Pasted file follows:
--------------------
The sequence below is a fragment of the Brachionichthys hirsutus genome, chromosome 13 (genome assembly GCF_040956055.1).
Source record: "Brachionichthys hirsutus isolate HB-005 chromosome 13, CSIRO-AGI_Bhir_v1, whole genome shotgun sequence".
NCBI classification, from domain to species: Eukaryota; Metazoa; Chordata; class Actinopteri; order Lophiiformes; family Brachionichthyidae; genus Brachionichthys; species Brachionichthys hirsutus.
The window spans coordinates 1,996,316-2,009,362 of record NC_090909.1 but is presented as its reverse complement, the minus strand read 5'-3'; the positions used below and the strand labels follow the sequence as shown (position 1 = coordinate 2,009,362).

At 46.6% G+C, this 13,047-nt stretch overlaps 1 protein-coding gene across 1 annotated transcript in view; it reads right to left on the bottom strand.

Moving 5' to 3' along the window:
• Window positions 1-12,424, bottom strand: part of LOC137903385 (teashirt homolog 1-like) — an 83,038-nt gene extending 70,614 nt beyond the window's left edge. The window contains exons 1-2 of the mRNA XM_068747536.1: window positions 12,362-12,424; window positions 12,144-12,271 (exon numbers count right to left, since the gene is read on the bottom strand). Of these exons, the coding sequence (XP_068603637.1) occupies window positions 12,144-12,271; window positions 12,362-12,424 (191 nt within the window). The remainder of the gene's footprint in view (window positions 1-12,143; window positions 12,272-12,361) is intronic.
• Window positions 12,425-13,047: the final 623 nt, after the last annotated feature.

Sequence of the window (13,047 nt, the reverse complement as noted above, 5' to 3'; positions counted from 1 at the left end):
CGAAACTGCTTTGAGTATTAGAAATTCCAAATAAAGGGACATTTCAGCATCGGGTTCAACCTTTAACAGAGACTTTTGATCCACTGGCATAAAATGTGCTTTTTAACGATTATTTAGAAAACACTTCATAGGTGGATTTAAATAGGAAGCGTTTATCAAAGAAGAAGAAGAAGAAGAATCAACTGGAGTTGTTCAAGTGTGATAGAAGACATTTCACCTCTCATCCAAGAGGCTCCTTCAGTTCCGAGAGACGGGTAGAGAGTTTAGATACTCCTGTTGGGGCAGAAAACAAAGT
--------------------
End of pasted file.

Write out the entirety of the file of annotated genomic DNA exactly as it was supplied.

The sequence below is a fragment of the Brachionichthys hirsutus genome, chromosome 13 (genome assembly GCF_040956055.1).
Source record: "Brachionichthys hirsutus isolate HB-005 chromosome 13, CSIRO-AGI_Bhir_v1, whole genome shotgun sequence".
NCBI classification, from domain to species: Eukaryota; Metazoa; Chordata; class Actinopteri; order Lophiiformes; family Brachionichthyidae; genus Brachionichthys; species Brachionichthys hirsutus.
The window spans coordinates 1,996,316-2,009,362 of record NC_090909.1 but is presented as its reverse complement, the minus strand read 5'-3'; the positions used below and the strand labels follow the sequence as shown (position 1 = coordinate 2,009,362).

At 46.6% G+C, this 13,047-nt stretch overlaps 1 protein-coding gene across 1 annotated transcript in view; it reads right to left on the bottom strand.

Moving 5' to 3' along the window:
• Window positions 1-12,424, bottom strand: part of LOC137903385 (teashirt homolog 1-like) — an 83,038-nt gene extending 70,614 nt beyond the window's left edge. The window contains exons 1-2 of the mRNA XM_068747536.1: window positions 12,362-12,424; window positions 12,144-12,271 (exon numbers count right to left, since the gene is read on the bottom strand). Of these exons, the coding sequence (XP_068603637.1) occupies window positions 12,144-12,271; window positions 12,362-12,424 (191 nt within the window). The remainder of the gene's footprint in view (window positions 1-12,143; window positions 12,272-12,361) is intronic.
• Window positions 12,425-13,047: the final 623 nt, after the last annotated feature.

Sequence of the window (13,047 nt, the reverse complement as noted above, 5' to 3'; positions counted from 1 at the left end):
CGAAACTGCTTTGAGTATTAGAAATTCCAAATAAAGGGACATTTCAGCATCGGGTTCAACCTTTAACAGAGACTTTTGATCCACTGGCATAAAATGTGCTTTTTAACGATTATTTAGAAAACACTTCATAGGTGGATTTAAATAGGAAGCGTTTATCAAAGAAGAAGAAGAAGAAGAATCAACTGGAGTTGTTCAAGTGTGATAGAAGACATTTCACCTCTCATCCAAGAGGCTCCTTCAGTTCCGAGAGACGGGTAGAGAGTTTAGATACTCCTGTTGGGGCAGAAAACAAAGT